Penashue claimed in a campaign speech that he withheld funding for a project on the island until the provincial government agreed to fund half of an $80-million Trans-Labrador Highway project.
An investigation by The Labradorian revealed that repairs to the Sir Robert Bond Bridge was the project Penashue delayed.
He anticipated being patted on the back by Labradorians for making a bold move to ensure the Trans-Labrador Highway got funding for upgrades and was surprised by how many Labradorians resented his tactics.
“There’s obviously issues that, probably, I mishandled,” he said.
“One thing that I noticed from going door to door is that my comments about holding a project in Newfoundland to advance the position of Labrador (were not well-received). I was surprised with how many people didn’t appreciate that.”
The primary thrust of Pen-ashue’s campaign was reminding Labradorians of what he accomplished in his two years in office. When voting day came on May 13, 49 per cent of Labradorians voted for Yvonne Jones, ending his short career as Labrador MP and federal cabinet minister.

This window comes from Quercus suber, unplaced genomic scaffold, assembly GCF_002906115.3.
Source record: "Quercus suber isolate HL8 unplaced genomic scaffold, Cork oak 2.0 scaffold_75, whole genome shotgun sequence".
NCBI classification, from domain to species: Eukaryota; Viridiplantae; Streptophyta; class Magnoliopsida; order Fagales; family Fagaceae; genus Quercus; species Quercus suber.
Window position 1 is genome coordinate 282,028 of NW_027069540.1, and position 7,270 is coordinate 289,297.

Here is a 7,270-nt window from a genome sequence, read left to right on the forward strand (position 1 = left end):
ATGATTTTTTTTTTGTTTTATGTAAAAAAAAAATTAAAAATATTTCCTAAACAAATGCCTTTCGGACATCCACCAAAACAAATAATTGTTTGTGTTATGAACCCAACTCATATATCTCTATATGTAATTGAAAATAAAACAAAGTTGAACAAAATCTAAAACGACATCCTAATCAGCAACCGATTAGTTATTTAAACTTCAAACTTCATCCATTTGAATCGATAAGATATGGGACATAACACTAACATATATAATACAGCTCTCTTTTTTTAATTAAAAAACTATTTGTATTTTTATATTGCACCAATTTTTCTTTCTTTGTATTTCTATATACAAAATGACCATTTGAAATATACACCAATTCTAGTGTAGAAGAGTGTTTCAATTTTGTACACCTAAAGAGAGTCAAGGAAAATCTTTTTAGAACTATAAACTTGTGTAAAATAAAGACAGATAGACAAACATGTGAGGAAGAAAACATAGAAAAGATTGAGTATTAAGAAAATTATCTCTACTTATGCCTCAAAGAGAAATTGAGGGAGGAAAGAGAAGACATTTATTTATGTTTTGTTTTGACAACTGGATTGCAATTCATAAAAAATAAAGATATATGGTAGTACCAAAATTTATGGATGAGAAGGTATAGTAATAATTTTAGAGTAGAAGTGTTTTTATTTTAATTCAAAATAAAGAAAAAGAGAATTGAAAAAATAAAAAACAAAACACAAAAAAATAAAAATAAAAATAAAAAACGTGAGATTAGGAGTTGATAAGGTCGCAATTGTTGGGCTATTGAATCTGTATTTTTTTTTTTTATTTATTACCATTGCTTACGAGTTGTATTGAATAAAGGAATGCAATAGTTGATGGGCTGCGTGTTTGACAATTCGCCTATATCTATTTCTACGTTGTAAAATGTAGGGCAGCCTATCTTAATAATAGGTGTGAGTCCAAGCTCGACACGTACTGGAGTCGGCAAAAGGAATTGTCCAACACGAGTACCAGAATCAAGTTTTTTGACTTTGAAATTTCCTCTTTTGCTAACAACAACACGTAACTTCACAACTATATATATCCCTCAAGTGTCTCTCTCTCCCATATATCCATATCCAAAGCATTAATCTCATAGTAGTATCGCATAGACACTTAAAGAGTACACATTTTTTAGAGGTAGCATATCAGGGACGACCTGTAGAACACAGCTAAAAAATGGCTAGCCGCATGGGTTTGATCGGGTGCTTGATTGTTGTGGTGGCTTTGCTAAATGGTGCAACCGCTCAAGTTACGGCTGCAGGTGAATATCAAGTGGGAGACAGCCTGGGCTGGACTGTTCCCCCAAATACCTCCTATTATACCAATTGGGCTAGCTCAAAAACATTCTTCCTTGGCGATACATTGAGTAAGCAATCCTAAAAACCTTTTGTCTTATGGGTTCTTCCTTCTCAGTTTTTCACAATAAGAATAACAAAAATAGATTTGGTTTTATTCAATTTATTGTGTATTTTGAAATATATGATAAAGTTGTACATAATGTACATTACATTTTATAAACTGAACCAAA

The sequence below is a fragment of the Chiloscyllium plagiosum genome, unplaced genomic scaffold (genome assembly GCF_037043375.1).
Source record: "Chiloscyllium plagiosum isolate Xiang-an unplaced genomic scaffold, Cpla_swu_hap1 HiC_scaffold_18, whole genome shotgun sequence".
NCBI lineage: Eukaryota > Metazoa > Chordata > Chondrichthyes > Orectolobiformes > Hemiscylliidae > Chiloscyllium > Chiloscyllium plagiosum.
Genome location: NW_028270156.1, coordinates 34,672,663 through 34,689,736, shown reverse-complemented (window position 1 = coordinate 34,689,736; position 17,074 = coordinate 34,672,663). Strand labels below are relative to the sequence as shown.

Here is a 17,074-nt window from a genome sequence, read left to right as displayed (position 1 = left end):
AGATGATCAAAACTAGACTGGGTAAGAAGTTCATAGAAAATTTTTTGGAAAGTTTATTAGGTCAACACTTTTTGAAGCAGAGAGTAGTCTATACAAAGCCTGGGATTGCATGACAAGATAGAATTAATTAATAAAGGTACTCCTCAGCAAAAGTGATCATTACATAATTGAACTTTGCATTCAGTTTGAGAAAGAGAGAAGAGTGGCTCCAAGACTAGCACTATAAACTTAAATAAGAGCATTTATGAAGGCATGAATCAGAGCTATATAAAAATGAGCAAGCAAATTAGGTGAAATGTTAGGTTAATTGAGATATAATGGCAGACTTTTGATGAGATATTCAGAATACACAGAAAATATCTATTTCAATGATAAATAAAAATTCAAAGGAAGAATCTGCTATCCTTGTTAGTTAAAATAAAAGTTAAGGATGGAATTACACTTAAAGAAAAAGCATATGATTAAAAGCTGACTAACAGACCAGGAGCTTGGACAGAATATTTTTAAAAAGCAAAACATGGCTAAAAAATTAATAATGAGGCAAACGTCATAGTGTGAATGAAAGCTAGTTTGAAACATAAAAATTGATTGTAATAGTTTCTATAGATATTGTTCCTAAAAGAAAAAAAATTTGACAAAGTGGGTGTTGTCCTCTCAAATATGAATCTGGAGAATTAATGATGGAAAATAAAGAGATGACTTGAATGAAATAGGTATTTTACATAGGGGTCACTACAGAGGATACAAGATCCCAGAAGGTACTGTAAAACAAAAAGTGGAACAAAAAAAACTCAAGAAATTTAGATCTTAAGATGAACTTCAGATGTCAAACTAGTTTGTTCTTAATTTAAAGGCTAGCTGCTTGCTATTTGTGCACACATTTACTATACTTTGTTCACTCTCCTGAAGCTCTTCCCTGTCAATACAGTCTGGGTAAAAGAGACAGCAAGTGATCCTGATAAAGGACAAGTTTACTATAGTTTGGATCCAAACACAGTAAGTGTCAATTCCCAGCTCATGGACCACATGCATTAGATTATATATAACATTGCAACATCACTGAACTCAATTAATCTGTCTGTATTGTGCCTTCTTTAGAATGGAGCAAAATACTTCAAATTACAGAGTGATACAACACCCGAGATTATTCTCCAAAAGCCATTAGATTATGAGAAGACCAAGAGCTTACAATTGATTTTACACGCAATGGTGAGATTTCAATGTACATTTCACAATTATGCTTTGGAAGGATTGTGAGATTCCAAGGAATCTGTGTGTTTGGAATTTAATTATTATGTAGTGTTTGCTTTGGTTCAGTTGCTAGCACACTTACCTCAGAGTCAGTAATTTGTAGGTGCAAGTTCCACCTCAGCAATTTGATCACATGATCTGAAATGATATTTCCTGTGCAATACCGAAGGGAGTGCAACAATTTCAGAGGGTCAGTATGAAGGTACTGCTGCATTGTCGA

Penashue said he’s still loyal to the party and Prime Minister Stephen Harper. He thinks despite optimism of a Liberal resurgence under Justin Trudeau, Canadians will still see a Conservative majority in 2015.
“I still believe in the Conservative party and I’m still a member of the Conservative party,” said Penashue.
Penashue said he will always be grateful to Harper for giving him a chance, despite some mistakes he made as a young man.
“I have a very colourful past. … I drank quite a bit and I’ve also been in jail,” he said candidly.
“I walked in thinking I was going to be a regular MP. … I was pleasantly shocked to find out I was going to be appointed to the cabinet.”
Despite the controversy during his two years in Ottawa, Penashue has fond memories of being Labrador’s MP.
“The experience has been wonderful. There’s no question about that. It’s equally been very difficult of the way politics is played. I certainly felt that I made a contribution to the national discussions (and) I certainly did represent my constituents.”